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Earlier this week, Victorian police confirmed they had received advice from the State’s Director of Public Prosecutions regarding historic allegations of child sexual assault against former-Sydney Archbishop George Pell. While police are yet to announce whether formal charges will be brought against Australia’s most senior Catholic, they have foreshadowed a decision within the next few weeks.
The allegations include complaints by two men from Cardinal Pell’s hometown of Ballarat. The men allege that Pell touched them inappropriately during the summer of 1978 to 1979, while swimming with them at the town’s pool.
The men, Mr Monument and Mr Dignan, claim the Cardinal repeatedly touched their genitals and anuses while playing a game in the pool. The allegations emerged as part of the Royal Commission into Institutional Responses to Child Sexual Abuse, along with reforms which extended the state’s limitation period for civil claims to cover cases of historical sexual abuse.
Mr Pell vehemently denied the allegations during an interview with Victoria police in Rome last year. He repeated those denials after this week’s announcement. Police will now determine whether there is sufficient evidence to bring charges.
“They’re the litmus tests here and that’s the decision that needs to be taken now,” said Victoria Police Chief Commissioner Graham Ashton. “Generally the process from here, on cases of this nature, are generally done fairly quickly within a case of a few weeks.”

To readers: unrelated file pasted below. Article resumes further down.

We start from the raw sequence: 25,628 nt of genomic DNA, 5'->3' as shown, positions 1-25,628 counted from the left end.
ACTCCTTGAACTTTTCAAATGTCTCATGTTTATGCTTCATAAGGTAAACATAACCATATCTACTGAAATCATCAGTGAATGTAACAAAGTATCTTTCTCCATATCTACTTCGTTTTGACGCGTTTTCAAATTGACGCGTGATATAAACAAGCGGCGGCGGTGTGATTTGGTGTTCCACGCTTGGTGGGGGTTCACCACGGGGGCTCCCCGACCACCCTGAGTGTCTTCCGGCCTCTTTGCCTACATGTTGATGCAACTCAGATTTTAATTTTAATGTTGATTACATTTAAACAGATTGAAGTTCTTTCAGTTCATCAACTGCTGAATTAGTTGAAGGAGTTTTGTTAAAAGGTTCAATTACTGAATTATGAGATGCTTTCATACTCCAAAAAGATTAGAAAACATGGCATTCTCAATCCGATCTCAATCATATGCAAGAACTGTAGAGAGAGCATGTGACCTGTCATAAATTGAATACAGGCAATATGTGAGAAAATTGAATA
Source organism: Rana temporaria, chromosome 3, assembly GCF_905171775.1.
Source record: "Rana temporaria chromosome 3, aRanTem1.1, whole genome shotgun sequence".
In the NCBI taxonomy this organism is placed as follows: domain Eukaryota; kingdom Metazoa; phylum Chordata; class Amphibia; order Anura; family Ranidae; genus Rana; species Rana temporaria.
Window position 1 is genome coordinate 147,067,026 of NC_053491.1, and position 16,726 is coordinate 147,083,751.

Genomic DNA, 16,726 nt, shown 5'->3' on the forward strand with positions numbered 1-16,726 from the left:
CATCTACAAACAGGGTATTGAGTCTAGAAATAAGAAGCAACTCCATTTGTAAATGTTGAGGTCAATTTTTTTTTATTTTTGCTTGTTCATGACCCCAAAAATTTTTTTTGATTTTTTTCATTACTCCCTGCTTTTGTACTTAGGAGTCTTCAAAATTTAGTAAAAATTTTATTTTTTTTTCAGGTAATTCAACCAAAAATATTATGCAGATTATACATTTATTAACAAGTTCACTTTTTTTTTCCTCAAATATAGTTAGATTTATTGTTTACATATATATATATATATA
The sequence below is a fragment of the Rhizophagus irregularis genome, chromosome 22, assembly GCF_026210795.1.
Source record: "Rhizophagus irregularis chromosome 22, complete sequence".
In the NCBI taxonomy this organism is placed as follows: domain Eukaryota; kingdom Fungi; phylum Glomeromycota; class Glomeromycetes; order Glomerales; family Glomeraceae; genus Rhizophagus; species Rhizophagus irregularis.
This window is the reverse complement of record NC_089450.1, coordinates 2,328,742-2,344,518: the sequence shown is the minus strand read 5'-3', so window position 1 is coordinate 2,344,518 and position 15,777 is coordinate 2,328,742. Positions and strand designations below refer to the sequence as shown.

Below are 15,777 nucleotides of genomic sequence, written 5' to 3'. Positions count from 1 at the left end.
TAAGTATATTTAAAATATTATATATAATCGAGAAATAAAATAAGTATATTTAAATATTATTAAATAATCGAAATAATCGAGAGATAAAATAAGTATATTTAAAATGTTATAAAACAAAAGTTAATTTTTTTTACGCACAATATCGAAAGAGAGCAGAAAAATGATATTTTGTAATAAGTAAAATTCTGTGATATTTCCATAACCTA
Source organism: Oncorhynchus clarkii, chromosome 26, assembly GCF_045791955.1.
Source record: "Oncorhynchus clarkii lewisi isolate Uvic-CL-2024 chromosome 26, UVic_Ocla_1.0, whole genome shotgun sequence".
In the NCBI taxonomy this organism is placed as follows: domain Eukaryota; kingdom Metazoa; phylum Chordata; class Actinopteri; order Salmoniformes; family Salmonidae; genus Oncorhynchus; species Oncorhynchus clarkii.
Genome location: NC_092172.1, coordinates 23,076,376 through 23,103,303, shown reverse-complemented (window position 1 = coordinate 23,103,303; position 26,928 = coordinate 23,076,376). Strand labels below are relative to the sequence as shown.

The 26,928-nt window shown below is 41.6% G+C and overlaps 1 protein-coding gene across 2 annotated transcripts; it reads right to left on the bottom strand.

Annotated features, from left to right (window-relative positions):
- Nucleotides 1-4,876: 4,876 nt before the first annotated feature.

It is important to bear in mind that the Cardinal is entitled to the presumption of innocence – charges have not yet been brought let alone proven beyond reasonable doubt.
Catholic Archbishop of Sydney, Timothy Fisher, has come out in support of Cardinal Pell, saying he has been the victim of “relentless character” attacks.
However, police have already expressed concerns that they would not be able to force Cardinal Pell to return to Australia if they decide to press charges against him.
In 2014, Pell was appointed to the Vatican’s Secretariat of Economy, the third highest ranking position within the church – a position which grants him diplomatic immunity in Australia.
In 1973, the Australian government granted the Vatican formal diplomatic recognition. This means the Vatican, along with its senior officials and head office in Australia, are given the same protections afforded to embassy officials and staff of foreign nations. Their documents cannot be subpoenaed and officials cannot be forced to attend court or provide information.
In 2014, the Vatican used this protection to deny a request by the Royal Commission for documents, saying it was “neither possible nor appropriate” to provide them.
Because the Vatican has foreign nation status, it can also refuse any Australian request or demand to hand over alleged criminals to stand trial in Australia. While Italy is one of the countries with extradition treaties with Australia, this does not extend to the nation-state of the Vatican, despite the fact that its geographical location is wholly within the city of Rome.
Since starting his role as a Vatican official, Cardinal Pell has been reluctant to return to Australia.